Archive for February, 2013

Place where Indian School children played may be saved

February 28, 2013

Something Carlisle Indian School students surely played on over a hundred years ago may be rescued from the demolition ball. The Craigheads living at Craighead Station were strong supporters of the school almost from its inception and took students into their homes on outing periods to live and work in the majority culture. But all their waking hours weren’t spent working. They surely spent some of their time playing with the Craighead children along the creek and on the ever-beckoning bridges over the creek. Students from the earlier years of the school would not have played on the iron bridge because it wasn’t built until 1899. But those, like Emma Strong, who came after the turn of the 20th century surely did as did children of that and later generations. Now there is hope for the bridge to become a dedicated recreational facility for children and adults alike.

The fate of the historic iron bridge across the Yellow Breeches Creek at Craighead Station may be determined at tonight’s township supervisors meeting. It has been in peril for quite some time but its chances for survival look better. Some years ago, Cumberland County, owner of the bridge, determined that the one-lane bridge is unsatisfactory to handle all the vehicular traffic that would like to take that route. In addition to the bridge being narrow, its intersection with Old York Road is dangerous. The state and county developed a plan for a new concrete span a bit upstream from the iron bridge. That plan also calls for bending Zion Road south of the iron bridge to meet with the new bridge, eliminating the need to remove the iron bridge to make room for the new one. South Middleton Township officials offered to take ownership of the iron bridge if they could use the money budgeted by the state for its demolition to put it in better condition for use by walkers, bicyclists, and fishermen. Last fall, the state told the township demolition funds couldn’t be used to preserve the bridge. Many locals thought it absurd that the government would rather spend taxpayers’ money to destroy something of historical and recreational value than to use that money to continue using the structure for the current and future generations.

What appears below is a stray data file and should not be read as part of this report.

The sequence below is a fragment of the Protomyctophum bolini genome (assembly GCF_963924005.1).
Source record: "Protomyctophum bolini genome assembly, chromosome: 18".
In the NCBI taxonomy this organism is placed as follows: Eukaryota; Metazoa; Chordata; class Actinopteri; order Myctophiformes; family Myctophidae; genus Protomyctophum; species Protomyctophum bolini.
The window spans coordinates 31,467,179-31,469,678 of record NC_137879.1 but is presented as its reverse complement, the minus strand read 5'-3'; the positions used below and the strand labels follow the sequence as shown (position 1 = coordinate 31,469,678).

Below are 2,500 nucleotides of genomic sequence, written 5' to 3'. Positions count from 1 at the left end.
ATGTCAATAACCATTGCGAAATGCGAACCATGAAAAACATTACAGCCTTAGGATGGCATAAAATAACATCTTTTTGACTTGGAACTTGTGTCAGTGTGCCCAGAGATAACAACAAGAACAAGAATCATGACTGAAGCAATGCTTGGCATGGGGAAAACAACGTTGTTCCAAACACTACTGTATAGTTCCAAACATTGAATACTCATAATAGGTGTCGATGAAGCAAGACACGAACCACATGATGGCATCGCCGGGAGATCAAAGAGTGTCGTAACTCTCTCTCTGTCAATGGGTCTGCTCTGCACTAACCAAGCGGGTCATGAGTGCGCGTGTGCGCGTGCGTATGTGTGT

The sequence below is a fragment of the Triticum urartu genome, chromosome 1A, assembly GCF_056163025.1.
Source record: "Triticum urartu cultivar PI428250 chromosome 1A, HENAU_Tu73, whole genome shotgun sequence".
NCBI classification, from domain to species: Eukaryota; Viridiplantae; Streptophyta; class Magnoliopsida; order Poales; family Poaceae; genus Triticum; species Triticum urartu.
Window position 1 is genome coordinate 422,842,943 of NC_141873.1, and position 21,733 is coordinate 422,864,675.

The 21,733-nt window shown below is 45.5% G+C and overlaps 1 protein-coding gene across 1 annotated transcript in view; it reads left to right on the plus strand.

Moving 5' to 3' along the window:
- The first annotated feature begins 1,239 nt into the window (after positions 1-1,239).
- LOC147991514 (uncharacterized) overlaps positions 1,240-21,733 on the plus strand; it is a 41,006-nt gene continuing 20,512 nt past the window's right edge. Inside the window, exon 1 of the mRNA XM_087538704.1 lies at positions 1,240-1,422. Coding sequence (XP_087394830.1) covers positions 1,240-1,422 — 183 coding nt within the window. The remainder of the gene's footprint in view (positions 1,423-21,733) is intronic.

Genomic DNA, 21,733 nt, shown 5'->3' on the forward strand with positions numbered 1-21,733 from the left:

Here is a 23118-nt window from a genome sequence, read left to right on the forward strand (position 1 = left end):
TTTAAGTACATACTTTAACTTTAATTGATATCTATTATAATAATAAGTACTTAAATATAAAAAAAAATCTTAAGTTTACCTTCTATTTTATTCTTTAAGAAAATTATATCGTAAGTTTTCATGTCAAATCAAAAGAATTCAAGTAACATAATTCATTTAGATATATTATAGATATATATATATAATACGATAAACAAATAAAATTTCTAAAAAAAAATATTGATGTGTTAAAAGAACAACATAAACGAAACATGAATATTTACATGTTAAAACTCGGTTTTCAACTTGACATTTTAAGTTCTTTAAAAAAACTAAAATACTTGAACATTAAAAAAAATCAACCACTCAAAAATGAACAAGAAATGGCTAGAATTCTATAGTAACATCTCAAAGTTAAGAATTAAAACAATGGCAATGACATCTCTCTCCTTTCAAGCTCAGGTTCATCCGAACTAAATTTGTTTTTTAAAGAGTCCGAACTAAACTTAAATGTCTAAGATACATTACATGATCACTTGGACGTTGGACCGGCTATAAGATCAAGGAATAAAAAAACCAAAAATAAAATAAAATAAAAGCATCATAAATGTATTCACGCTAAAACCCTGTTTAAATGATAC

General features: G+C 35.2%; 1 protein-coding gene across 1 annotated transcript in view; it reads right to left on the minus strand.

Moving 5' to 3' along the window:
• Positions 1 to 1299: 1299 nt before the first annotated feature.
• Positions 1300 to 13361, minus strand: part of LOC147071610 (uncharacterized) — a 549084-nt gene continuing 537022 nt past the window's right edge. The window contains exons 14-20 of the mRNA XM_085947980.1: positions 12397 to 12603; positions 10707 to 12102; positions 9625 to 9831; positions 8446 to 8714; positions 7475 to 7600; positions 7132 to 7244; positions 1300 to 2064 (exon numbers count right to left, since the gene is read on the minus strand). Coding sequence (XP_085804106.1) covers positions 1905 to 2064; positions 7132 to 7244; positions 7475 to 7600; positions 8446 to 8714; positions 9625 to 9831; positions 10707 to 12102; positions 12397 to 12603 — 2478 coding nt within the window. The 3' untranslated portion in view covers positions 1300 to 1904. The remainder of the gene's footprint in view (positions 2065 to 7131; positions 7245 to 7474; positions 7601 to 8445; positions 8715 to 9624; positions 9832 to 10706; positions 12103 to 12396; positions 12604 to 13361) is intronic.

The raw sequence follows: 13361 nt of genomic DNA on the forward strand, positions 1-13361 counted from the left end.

Yesterday’s Carlisle Sentinel reported that the state may have given erroneous guidance regarding the allowable usage of demolition funds. It’s far from certain yet, but the iron lady that has served us well for over a century may not fall to an ignominious end.

Iron Bridge 2013-02-27 Bupp


Redskins Renamed 80 Years Ago

February 16, 2013

Earlier this week, I received a totally unexpected call from a reporter from the Washington Examiner regarding Lone Star Dietz. I say unexpected for two reasons. First, I was unaware that Dietz’s name had again percolated up in the media’s attention and second, I hadn’t considered it was 80 years ago that George Preston Marshall renamed his Boston NFL team from the Braves to the Redskins or that an 80th anniversary mattered. I guess the last part makes it three reasons.

Oddly, it seems to me, Washington media seldom contact me about Lone Star and the team never has. Questions and requests for interviews tend to come from other places. As popular as the Redskins have been over the years in the nation’s capitol, one wonders why neither fan clubs nor bookstores have deemed hearing more about the man who is alternately vilified and deified by people who generally haven’t read his biography. On the other hand, I shouldn’t wonder why when Bob Wheeler, author of the definitive biography of Jim Thorpe, has never been on C-SPAN’s BookTV.

Here is a link to the article the reporter was researching when he called me: